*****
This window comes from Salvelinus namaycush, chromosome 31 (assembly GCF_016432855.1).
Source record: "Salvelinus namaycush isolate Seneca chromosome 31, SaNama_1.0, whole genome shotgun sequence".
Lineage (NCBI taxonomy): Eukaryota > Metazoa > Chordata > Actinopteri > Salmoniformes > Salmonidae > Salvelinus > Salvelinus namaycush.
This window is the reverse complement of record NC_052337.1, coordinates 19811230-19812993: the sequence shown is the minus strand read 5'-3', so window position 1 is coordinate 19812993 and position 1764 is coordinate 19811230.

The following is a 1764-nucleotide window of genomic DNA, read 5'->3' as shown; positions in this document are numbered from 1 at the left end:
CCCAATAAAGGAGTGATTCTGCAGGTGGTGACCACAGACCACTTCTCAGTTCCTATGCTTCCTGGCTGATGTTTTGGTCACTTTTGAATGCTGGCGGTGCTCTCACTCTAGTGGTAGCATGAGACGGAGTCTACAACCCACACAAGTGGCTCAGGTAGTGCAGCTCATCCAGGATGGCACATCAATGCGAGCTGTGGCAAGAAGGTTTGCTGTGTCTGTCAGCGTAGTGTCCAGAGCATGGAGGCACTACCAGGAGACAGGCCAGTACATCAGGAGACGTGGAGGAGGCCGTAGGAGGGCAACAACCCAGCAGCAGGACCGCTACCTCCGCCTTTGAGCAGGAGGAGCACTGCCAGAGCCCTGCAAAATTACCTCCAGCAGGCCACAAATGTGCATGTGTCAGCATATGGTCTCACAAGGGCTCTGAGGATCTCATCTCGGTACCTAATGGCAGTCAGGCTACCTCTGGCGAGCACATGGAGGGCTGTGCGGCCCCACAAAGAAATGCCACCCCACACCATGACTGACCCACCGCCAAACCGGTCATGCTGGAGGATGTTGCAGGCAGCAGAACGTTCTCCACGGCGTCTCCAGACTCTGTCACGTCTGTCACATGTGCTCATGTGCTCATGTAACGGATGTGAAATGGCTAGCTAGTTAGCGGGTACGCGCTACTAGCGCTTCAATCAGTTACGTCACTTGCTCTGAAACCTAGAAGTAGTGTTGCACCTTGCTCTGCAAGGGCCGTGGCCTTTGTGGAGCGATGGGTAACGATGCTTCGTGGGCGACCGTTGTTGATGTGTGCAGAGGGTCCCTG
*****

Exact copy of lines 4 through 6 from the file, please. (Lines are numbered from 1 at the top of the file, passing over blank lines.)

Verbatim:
This window is the reverse complement of record NC_052337.1, coordinates 19811230-19812993: the sequence shown is the minus strand read 5'-3', so window position 1 is coordinate 19812993 and position 1764 is coordinate 19811230.

The following is a 1764-nucleotide window of genomic DNA, read 5'->3' as shown; positions in this document are numbered from 1 at the left end:
CCCAATAAAGGAGTGATTCTGCAGGTGGTGACCACAGACCACTTCTCAGTTCCTATGCTTCCTGGCTGATGTTTTGGTCACTTTTGAATGCTGGCGGTGCTCTCACTCTAGTGGTAGCATGAGACGGAGTCTACAACCCACACAAGTGGCTCAGGTAGTGCAGCTCATCCAGGATGGCACATCAATGCGAGCTGTGGCAAGAAGGTTTGCTGTGTCTGTCAGCGTAGTGTCCAGAGCATGGAGGCACTACCAGGAGACAGGCCAGTACATCAGGAGACGTGGAGGAGGCCGTAGGAGGGCAACAACCCAGCAGCAGGACCGCTACCTCCGCCTTTGAGCAGGAGGAGCACTGCCAGAGCCCTGCAAAATTACCTCCAGCAGGCCACAAATGTGCATGTGTCAGCATATGGTCTCACAAGGGCTCTGAGGATCTCATCTCGGTACCTAATGGCAGTCAGGCTACCTCTGGCGAGCACATGGAGGGCTGTGCGGCCCCACAAAGAAATGCCACCCCACACCATGACTGACCCACCGCCAAACCGGTCATGCTGGAGGATGTTGCAGGCAGCAGAACGTTCTCCACGGCGTCTCCAGACTCTGTCACGTCTGTCACATGTGCTCATGTGCTCATGTAACGGATGTGAAATGGCTAGCTAGTTAGCGGGTACGCGCTACTAGCGCTTCAATCAGTTACGTCACTTGCTCTGAAACCTAGAAGTAGTGTTGCACCTTGCTCTGCAAGGGCCGTGGCCTTTGTGGAGCGATGGGTAACGATGCTTCGTGGGCGACCGTTGTTGATGTGTGCAGAGGGTCCCTG